The Neighbor No. 13 will have a sobering effect for those feeling queasy from the recent glut of J-Horror imports and knockoffs. The film isn’t very good, but it’s refreshing to see a director tell a story without the familiar noise of blinking lights and stringy-haired nymphets. Director Yasuo Inoue’s palette looks mean and grubby, as if it’s been chewed up, spit out, and stomped on by its maker—fittingly, a huge steaming loaf figures prominently in one scene as a scare tactic. Not nearly as messed up is the story, which has an almost improvisational feel—an account of how a young man, Juzo (Shun Oguri), moves into an apartment complex where the bully, Toru (Hirofumi Arai), who made his grade-school years miserable also lives with his wife and son. Is it coincidence or premeditation? The answer isn’t exactly clear. What is, though, is that Inoue has studied—and dumb-downed—his Lynch. Shortly after a cruel acid-to-the-face skirmish, Juzo develops an alter ego, No. 13 (Shidou Nakamura), with whom he hangs out in a subconscious red room. A manifestation of his psychological wounds, the blind-eyed No. 13 starts stepping out of Juzo’s headspace when the older Toru starts picking on Juzo at the construction site where they both work. No. 13’s squeals and moans might spook Leland Palmer, but Inoue’s grasp of psychology is hopelessly literal-minded. Bullies may recognize a cautionary tale here—all others will tap their fingers waiting for either Juzo or No. 13 to leave the other behind. The everydayness of the film’s violence is jarring, much of which occurs off-screen away from the prying eyes of the audience. It’s a smart move—infinitely headier than the mind of the film, which could have benefited from a backward-talking dwarf.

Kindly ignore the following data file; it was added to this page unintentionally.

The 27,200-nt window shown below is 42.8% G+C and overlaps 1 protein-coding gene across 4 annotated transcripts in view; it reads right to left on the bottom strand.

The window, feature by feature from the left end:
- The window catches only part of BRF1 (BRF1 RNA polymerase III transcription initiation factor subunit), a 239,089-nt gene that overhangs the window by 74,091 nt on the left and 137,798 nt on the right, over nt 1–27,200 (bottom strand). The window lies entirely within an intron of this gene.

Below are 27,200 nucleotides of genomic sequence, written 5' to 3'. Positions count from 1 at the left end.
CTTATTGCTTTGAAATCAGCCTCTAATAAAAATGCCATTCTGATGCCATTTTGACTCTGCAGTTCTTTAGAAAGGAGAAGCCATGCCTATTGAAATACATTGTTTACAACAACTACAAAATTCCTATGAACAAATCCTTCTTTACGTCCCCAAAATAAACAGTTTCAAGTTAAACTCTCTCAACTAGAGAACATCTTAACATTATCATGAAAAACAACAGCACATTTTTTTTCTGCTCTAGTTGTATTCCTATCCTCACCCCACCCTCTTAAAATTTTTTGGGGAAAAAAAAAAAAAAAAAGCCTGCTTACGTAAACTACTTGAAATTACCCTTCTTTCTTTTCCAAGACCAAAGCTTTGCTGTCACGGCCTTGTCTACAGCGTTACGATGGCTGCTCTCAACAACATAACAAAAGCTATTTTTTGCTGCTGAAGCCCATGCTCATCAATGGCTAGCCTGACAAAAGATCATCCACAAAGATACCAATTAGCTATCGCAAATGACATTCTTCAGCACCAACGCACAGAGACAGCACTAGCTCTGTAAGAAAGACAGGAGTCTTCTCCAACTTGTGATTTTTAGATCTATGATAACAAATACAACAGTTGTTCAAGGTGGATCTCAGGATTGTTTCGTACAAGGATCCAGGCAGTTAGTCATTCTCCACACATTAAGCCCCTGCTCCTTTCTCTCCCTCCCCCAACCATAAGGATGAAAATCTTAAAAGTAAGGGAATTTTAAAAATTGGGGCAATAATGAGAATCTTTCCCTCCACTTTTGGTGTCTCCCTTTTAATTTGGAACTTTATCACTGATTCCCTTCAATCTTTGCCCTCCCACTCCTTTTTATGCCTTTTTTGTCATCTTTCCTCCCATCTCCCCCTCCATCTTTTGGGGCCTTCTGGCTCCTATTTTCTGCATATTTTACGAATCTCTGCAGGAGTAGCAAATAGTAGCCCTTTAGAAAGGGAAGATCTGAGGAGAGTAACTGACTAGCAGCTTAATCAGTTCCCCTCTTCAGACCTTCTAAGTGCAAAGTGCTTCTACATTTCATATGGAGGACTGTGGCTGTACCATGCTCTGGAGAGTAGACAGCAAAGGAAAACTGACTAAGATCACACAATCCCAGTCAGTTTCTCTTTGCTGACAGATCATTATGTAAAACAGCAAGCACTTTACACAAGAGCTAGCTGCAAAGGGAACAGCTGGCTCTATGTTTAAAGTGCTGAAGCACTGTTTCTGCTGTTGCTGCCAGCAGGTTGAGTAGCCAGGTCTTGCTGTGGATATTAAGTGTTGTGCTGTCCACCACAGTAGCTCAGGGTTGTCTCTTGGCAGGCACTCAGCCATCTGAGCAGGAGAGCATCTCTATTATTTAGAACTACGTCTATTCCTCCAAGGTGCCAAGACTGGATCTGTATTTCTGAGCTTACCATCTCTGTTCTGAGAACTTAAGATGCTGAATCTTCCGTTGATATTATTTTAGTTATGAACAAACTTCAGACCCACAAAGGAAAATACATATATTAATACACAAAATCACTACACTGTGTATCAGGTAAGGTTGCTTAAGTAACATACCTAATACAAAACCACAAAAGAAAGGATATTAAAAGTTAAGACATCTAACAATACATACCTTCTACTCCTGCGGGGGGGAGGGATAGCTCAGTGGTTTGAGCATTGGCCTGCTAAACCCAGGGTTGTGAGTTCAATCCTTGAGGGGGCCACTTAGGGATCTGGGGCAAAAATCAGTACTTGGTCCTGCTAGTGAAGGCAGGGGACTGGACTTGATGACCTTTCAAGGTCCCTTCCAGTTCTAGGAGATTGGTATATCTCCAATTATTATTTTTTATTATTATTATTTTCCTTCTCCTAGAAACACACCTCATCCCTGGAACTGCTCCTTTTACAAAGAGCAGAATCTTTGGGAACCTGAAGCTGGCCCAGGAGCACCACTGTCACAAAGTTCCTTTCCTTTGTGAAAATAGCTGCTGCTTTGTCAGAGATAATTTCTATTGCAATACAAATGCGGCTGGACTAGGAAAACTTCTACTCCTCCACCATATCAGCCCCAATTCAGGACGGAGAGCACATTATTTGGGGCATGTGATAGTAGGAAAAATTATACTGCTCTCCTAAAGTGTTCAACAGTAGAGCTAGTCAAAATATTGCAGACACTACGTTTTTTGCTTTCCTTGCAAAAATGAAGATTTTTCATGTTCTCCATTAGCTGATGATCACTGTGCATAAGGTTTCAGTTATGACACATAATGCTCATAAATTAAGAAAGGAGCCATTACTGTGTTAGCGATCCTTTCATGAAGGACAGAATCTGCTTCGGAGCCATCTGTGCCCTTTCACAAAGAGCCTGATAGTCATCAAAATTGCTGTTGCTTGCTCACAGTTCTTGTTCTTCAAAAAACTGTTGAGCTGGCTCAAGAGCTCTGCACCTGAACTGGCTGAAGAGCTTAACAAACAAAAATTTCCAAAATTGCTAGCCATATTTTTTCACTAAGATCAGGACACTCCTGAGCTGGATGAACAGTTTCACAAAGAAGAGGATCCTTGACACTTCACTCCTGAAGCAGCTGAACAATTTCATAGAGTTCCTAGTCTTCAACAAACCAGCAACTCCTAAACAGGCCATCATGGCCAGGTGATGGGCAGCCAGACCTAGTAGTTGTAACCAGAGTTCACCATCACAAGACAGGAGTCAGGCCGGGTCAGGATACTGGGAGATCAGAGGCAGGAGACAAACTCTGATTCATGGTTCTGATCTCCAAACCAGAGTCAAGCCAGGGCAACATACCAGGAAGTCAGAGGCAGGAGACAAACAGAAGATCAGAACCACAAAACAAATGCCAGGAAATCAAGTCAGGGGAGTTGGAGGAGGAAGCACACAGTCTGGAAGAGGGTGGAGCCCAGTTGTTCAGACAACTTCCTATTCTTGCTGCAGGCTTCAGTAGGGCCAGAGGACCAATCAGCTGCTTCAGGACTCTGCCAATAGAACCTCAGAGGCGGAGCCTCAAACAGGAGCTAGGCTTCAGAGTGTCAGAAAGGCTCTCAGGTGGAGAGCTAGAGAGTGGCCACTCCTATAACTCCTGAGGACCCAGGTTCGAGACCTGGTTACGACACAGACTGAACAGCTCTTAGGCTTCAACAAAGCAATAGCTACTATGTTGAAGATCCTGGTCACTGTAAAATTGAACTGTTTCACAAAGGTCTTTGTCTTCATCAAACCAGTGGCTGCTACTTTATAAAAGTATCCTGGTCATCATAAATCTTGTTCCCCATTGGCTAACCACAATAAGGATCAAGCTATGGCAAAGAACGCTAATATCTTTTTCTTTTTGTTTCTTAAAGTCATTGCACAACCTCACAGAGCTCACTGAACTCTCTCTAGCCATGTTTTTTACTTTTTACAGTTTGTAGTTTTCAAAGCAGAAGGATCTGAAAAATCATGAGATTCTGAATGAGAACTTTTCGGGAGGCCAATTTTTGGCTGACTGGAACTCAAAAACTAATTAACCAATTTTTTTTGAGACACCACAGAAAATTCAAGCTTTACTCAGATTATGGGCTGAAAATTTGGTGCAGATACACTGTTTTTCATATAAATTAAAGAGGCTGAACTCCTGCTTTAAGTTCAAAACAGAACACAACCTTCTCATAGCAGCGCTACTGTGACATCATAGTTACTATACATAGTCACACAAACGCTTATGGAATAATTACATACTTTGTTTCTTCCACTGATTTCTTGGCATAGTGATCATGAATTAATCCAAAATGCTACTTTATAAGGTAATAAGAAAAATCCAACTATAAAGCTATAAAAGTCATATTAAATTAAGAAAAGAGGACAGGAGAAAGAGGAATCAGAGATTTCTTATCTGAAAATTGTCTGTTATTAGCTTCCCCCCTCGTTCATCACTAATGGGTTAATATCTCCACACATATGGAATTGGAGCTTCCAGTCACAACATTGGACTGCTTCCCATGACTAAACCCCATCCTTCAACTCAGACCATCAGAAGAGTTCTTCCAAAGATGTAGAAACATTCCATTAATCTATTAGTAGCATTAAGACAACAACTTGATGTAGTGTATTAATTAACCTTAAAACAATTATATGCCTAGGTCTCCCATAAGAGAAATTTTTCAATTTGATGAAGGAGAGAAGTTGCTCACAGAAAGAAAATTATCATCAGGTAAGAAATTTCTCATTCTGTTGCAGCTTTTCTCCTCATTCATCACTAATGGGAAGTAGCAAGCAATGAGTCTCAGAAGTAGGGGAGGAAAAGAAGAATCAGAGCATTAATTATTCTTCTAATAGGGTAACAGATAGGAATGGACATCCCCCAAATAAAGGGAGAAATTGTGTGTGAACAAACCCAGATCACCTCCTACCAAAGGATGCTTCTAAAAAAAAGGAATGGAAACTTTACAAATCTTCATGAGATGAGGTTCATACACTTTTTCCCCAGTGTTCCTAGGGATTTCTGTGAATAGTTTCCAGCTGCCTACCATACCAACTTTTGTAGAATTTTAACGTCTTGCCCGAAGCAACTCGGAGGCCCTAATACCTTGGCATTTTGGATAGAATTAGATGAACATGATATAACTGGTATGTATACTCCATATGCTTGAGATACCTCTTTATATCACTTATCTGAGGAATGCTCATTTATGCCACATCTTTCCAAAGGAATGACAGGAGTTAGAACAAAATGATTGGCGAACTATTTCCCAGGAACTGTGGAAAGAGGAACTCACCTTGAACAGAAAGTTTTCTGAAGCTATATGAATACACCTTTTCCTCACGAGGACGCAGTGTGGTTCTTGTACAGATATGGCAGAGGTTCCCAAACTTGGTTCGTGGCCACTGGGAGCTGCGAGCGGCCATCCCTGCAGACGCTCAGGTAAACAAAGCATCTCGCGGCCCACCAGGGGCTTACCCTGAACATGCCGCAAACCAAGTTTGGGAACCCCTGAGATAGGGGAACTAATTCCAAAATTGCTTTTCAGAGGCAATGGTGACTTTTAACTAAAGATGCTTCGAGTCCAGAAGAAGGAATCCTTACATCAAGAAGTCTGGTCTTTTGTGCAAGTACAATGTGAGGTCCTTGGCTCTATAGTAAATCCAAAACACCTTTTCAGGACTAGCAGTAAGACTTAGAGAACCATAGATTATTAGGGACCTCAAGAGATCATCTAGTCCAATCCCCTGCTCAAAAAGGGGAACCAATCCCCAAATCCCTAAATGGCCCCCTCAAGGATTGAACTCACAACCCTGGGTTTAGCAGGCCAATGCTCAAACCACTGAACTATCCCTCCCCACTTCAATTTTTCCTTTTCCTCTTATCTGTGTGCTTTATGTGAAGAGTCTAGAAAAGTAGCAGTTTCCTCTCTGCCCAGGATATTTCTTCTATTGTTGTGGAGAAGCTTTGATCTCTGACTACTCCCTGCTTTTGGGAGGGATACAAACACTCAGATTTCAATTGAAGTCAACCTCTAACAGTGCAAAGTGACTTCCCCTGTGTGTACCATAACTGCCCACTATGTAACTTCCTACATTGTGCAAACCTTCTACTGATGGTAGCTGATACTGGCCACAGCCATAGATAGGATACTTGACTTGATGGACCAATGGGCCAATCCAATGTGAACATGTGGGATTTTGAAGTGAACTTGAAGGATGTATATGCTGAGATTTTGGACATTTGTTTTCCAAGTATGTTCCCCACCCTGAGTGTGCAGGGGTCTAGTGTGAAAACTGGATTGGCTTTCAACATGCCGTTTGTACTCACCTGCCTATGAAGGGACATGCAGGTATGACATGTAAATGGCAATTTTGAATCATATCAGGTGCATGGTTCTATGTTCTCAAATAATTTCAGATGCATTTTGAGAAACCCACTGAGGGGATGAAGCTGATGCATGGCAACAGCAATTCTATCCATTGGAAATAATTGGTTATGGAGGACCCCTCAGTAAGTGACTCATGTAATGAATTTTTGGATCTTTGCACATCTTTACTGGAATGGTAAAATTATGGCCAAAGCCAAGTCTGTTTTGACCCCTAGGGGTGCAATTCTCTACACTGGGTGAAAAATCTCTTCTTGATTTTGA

- Media Blasters
- 115 min
- Yasuo Inoue
- Hajime Kado
- Shidou Nakamura, Shun Oguri, Hirofumi Arai, Yumi Yoshimura, Tomoya Ishii, Minoru Matsumoto, Gekidan Hitori, Mitsuru Murata, Takashi Miike
- Slant is reaching more readers than ever before, but advertising revenue across the Internet is falling fast, hitting independently owned and operated publications like ours the hardest. We’ve watched many of our fellow media sites fall by the way side in recent years, but we’re determined to stick around.
We’ve never asked our readers for financial support before, and we’re committed to keeping our content free and accessible—meaning no paywalls or subscription fees. If you like what we do, however, please consider becoming a Slant patron.
You can also make a one-time donation via PayPal: